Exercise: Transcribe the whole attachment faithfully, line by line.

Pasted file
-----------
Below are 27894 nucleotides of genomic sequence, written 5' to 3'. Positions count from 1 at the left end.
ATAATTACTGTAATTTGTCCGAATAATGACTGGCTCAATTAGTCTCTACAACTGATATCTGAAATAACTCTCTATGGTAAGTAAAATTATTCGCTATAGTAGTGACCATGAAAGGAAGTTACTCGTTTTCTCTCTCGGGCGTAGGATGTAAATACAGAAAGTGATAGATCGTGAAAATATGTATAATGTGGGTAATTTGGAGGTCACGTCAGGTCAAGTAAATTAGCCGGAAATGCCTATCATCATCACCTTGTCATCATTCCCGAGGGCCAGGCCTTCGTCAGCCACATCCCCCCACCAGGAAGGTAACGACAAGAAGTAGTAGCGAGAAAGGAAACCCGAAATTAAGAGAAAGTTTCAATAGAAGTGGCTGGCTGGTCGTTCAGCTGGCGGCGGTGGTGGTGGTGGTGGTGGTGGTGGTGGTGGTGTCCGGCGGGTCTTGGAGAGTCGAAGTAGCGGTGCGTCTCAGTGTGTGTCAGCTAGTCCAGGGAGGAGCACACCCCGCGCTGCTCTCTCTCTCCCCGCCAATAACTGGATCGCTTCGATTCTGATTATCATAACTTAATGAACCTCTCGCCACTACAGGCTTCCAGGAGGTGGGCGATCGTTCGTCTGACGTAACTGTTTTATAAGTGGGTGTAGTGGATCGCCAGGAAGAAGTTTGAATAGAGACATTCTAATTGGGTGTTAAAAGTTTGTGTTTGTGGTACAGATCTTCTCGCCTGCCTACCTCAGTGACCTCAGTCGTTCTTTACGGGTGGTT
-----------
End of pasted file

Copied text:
Below are 27894 nucleotides of genomic sequence, written 5' to 3'. Positions count from 1 at the left end.
ATAATTACTGTAATTTGTCCGAATAATGACTGGCTCAATTAGTCTCTACAACTGATATCTGAAATAACTCTCTATGGTAAGTAAAATTATTCGCTATAGTAGTGACCATGAAAGGAAGTTACTCGTTTTCTCTCTCGGGCGTAGGATGTAAATACAGAAAGTGATAGATCGTGAAAATATGTATAATGTGGGTAATTTGGAGGTCACGTCAGGTCAAGTAAATTAGCCGGAAATGCCTATCATCATCACCTTGTCATCATTCCCGAGGGCCAGGCCTTCGTCAGCCACATCCCCCCACCAGGAAGGTAACGACAAGAAGTAGTAGCGAGAAAGGAAACCCGAAATTAAGAGAAAGTTTCAATAGAAGTGGCTGGCTGGTCGTTCAGCTGGCGGCGGTGGTGGTGGTGGTGGTGGTGGTGGTGGTGGTGTCCGGCGGGTCTTGGAGAGTCGAAGTAGCGGTGCGTCTCAGTGTGTGTCAGCTAGTCCAGGGAGGAGCACACCCCGCGCTGCTCTCTCTCTCCCCGCCAATAACTGGATCGCTTCGATTCTGATTATCATAACTTAATGAACCTCTCGCCACTACAGGCTTCCAGGAGGTGGGCGATCGTTCGTCTGACGTAACTGTTTTATAAGTGGGTGTAGTGGATCGCCAGGAAGAAGTTTGAATAGAGACATTCTAATTGGGTGTTAAAAGTTTGTGTTTGTGGTACAGATCTTCTCGCCTGCCTACCTCAGTGACCTCAGTCGTTCTTTACGGGTGGTT